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Water footprint

The Environment Agency declared this week official drought zones in numerous English counties and warned that water shortages could last until Christmas.Farmers are rethinking the management of planting root crops and water provision for their cattle. Beyond our borders, water scarcity affects more than 2.7 billion people. In several regions, poverty, drought, and war prevent access to safe water. Mostly women and children spend a good part of their day hauling water. Safe drinking water is a daily health threat for millions of children. Water is described as the ‘oil’ of the future and it is likely that wars will be fought over it. So beyond environmental, health and social factors there is a moral and political dimension. Water provision in much of the world is a matter of justice.
The scarcity of water asks questions about our individual and communal stewardship. Professor Arjen Hoekstra created the idea of the ‘water footprint’, an indicator of both direct and indirect water use of a consumer or producer. For example, the water footprint of a soy burger is about 160 litres, whereas that of a beef burger is about 1,000 litres. Professor Hoekstra said: "Water problems are often closely tied to the structure of the global economy. Many countries have significantly externalised their water footprint, importing water-intensive goods from elsewhere. This puts pressure on the water resources in the exporting regions, where too often mechanisms for wise water governance and conservation are lacking. Not only governments, but also consumers, businesses and civil society communities can play a role in achieving a better management of water resources."
Water was a precious commodity in the region where Jesus lived. Interestingly, his conversation with the woman at the well is the most extensive recorded dialogue. The introduction that “…he had to go through Samaria”, does not refer to a geographical route but rather to his missionary thrust. Samaritans were among the marginalised groups in society; ethnic and religious outcasts. Subverting the gender, social and religious dynamics, he engages this Samaritan woman in a conversation about living water. She may have expected Jesus to point her to an underground stream, which would have been an invaluable source. However, he speaks of the living water that will become a spring of water welling up to eternal life (John 4:4-26).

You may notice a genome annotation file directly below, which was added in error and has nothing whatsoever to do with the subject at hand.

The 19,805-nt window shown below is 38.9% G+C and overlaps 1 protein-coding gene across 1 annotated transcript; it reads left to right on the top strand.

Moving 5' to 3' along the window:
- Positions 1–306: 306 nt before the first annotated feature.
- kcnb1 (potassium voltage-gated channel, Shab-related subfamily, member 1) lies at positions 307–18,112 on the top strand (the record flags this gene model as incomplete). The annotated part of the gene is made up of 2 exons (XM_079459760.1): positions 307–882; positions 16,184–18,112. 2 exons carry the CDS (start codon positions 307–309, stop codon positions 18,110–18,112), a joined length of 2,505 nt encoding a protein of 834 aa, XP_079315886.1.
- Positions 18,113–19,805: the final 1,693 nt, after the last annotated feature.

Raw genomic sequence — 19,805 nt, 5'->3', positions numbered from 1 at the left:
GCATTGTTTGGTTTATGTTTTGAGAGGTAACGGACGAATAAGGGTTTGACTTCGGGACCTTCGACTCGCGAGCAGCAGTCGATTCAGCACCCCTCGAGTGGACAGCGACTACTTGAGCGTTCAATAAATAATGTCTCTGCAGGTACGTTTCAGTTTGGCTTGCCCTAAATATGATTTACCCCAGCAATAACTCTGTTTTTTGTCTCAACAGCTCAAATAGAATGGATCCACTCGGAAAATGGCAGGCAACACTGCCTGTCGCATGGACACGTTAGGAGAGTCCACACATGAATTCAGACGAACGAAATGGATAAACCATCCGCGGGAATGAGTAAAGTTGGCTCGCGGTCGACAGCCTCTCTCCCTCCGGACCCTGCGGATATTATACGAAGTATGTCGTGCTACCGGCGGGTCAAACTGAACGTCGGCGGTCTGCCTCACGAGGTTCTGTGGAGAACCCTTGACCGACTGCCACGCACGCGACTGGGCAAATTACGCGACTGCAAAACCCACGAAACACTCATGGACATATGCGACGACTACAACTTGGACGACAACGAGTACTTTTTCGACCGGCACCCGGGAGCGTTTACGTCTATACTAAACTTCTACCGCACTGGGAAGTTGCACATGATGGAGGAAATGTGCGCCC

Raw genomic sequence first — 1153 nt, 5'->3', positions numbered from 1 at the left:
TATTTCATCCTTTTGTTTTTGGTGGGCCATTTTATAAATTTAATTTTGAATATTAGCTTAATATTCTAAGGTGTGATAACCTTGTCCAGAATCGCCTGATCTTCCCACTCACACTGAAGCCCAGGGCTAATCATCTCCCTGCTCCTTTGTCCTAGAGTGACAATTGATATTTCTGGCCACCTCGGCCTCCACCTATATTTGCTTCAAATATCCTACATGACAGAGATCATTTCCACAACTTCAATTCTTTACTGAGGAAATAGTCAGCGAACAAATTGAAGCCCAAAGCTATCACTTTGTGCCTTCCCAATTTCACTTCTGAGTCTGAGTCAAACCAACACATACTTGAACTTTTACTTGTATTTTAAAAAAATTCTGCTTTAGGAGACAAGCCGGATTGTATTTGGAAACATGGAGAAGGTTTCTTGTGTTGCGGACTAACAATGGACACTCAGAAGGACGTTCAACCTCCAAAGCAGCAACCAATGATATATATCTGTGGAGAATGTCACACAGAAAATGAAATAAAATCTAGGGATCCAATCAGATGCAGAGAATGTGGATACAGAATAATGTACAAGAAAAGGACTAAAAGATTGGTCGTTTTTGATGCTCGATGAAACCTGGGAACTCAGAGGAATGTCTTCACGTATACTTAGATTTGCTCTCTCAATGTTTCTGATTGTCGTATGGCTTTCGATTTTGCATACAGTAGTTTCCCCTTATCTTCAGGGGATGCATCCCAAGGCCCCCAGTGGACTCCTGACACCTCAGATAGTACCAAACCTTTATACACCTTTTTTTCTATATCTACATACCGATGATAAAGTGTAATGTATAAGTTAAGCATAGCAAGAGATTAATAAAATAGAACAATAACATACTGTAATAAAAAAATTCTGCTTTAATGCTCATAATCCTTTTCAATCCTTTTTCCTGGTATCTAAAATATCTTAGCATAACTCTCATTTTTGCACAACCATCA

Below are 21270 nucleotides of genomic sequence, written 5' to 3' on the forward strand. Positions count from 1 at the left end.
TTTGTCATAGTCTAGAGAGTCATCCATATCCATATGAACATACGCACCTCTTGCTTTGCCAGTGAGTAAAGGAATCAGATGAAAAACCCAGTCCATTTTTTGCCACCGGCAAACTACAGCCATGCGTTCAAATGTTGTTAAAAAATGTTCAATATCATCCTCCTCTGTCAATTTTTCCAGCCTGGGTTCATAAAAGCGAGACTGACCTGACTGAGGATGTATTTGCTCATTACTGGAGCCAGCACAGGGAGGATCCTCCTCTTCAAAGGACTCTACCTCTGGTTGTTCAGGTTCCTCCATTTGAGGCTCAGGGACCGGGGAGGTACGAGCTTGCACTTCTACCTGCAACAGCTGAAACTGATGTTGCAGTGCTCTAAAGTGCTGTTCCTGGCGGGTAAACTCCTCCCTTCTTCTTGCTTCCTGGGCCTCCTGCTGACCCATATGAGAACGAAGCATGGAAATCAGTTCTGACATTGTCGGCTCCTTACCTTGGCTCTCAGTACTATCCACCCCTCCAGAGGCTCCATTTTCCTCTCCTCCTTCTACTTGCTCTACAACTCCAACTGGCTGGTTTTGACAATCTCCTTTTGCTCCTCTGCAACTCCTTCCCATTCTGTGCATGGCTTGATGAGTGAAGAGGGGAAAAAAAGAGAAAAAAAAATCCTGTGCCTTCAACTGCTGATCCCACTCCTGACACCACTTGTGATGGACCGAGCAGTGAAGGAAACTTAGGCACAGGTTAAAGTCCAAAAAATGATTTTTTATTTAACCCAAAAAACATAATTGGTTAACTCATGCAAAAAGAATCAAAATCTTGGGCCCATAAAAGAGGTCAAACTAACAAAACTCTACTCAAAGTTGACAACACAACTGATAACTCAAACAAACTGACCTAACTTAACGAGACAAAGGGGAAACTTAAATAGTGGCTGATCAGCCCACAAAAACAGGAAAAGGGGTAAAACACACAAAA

The prophet Jeremiah refers to God as the “spring of living water”. Yet, the people have forsaken him and have dug their own broken cisterns that cannot hold water. The effects of such brokenness are all around us. In this season of drought and leakage, we see a call for the living water of God to flow into conversations across boundaries and borders.
God’s promise that He will pour water on the thirsty land and streams on the dry ground is reflected in Jesus’ encounter with this woman. As their conversation progresses, he describes the true worshipers who will worship the Father in Spirit and in truth. The well of life in Christ affects all aspects of life, restoring the individual and communal cisterns. Beyond the spiritual life, it will address hosepipe-bans, consumption, global markets, boycotting of products and effective international diplomacy. It causes justice to roll down like a river, righteousness like a never-ending stream.
As we follow in His footsteps may we leave an alternative ‘water footprint’ and see a well of salvation spring up.
Marijke Hoek, coordinator Forum for Change- Evangelical Alliance


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